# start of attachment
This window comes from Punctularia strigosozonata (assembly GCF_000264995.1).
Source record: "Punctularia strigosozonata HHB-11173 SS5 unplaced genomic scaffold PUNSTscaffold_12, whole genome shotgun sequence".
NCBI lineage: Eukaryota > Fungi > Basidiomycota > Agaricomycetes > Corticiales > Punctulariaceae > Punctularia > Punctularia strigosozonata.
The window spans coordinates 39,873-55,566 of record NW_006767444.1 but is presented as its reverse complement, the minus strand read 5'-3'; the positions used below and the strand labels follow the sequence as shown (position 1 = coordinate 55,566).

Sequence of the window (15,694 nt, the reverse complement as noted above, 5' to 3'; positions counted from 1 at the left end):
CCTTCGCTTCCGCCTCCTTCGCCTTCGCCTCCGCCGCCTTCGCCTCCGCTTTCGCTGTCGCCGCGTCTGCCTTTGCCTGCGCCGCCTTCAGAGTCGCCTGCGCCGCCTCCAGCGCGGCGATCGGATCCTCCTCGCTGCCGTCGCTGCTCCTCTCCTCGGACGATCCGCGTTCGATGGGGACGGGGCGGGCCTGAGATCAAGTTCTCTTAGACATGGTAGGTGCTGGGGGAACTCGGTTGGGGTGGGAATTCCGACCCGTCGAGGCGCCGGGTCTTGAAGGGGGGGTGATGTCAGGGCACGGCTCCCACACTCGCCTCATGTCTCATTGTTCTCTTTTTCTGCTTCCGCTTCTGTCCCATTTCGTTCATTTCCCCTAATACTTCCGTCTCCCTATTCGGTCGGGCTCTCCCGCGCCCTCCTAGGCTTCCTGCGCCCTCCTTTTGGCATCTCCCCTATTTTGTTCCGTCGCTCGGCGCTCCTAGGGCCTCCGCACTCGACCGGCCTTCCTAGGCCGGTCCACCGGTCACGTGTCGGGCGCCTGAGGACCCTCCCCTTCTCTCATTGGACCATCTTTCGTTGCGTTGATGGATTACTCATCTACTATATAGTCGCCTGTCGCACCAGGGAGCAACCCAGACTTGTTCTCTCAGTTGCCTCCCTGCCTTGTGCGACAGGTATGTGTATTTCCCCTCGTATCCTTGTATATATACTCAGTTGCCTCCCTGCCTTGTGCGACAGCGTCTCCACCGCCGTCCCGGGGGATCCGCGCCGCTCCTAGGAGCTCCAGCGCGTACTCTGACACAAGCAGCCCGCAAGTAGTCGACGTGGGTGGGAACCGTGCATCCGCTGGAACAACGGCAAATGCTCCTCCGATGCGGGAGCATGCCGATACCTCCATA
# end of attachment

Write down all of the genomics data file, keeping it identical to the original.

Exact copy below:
This window comes from Punctularia strigosozonata (assembly GCF_000264995.1).
Source record: "Punctularia strigosozonata HHB-11173 SS5 unplaced genomic scaffold PUNSTscaffold_12, whole genome shotgun sequence".
NCBI lineage: Eukaryota > Fungi > Basidiomycota > Agaricomycetes > Corticiales > Punctulariaceae > Punctularia > Punctularia strigosozonata.
The window spans coordinates 39,873-55,566 of record NW_006767444.1 but is presented as its reverse complement, the minus strand read 5'-3'; the positions used below and the strand labels follow the sequence as shown (position 1 = coordinate 55,566).

Sequence of the window (15,694 nt, the reverse complement as noted above, 5' to 3'; positions counted from 1 at the left end):
CCTTCGCTTCCGCCTCCTTCGCCTTCGCCTCCGCCGCCTTCGCCTCCGCTTTCGCTGTCGCCGCGTCTGCCTTTGCCTGCGCCGCCTTCAGAGTCGCCTGCGCCGCCTCCAGCGCGGCGATCGGATCCTCCTCGCTGCCGTCGCTGCTCCTCTCCTCGGACGATCCGCGTTCGATGGGGACGGGGCGGGCCTGAGATCAAGTTCTCTTAGACATGGTAGGTGCTGGGGGAACTCGGTTGGGGTGGGAATTCCGACCCGTCGAGGCGCCGGGTCTTGAAGGGGGGGTGATGTCAGGGCACGGCTCCCACACTCGCCTCATGTCTCATTGTTCTCTTTTTCTGCTTCCGCTTCTGTCCCATTTCGTTCATTTCCCCTAATACTTCCGTCTCCCTATTCGGTCGGGCTCTCCCGCGCCCTCCTAGGCTTCCTGCGCCCTCCTTTTGGCATCTCCCCTATTTTGTTCCGTCGCTCGGCGCTCCTAGGGCCTCCGCACTCGACCGGCCTTCCTAGGCCGGTCCACCGGTCACGTGTCGGGCGCCTGAGGACCCTCCCCTTCTCTCATTGGACCATCTTTCGTTGCGTTGATGGATTACTCATCTACTATATAGTCGCCTGTCGCACCAGGGAGCAACCCAGACTTGTTCTCTCAGTTGCCTCCCTGCCTTGTGCGACAGGTATGTGTATTTCCCCTCGTATCCTTGTATATATACTCAGTTGCCTCCCTGCCTTGTGCGACAGCGTCTCCACCGCCGTCCCGGGGGATCCGCGCCGCTCCTAGGAGCTCCAGCGCGTACTCTGACACAAGCAGCCCGCAAGTAGTCGACGTGGGTGGGAACCGTGCATCCGCTGGAACAACGGCAAATGCTCCTCCGATGCGGGAGCATGCCGATACCTCCATA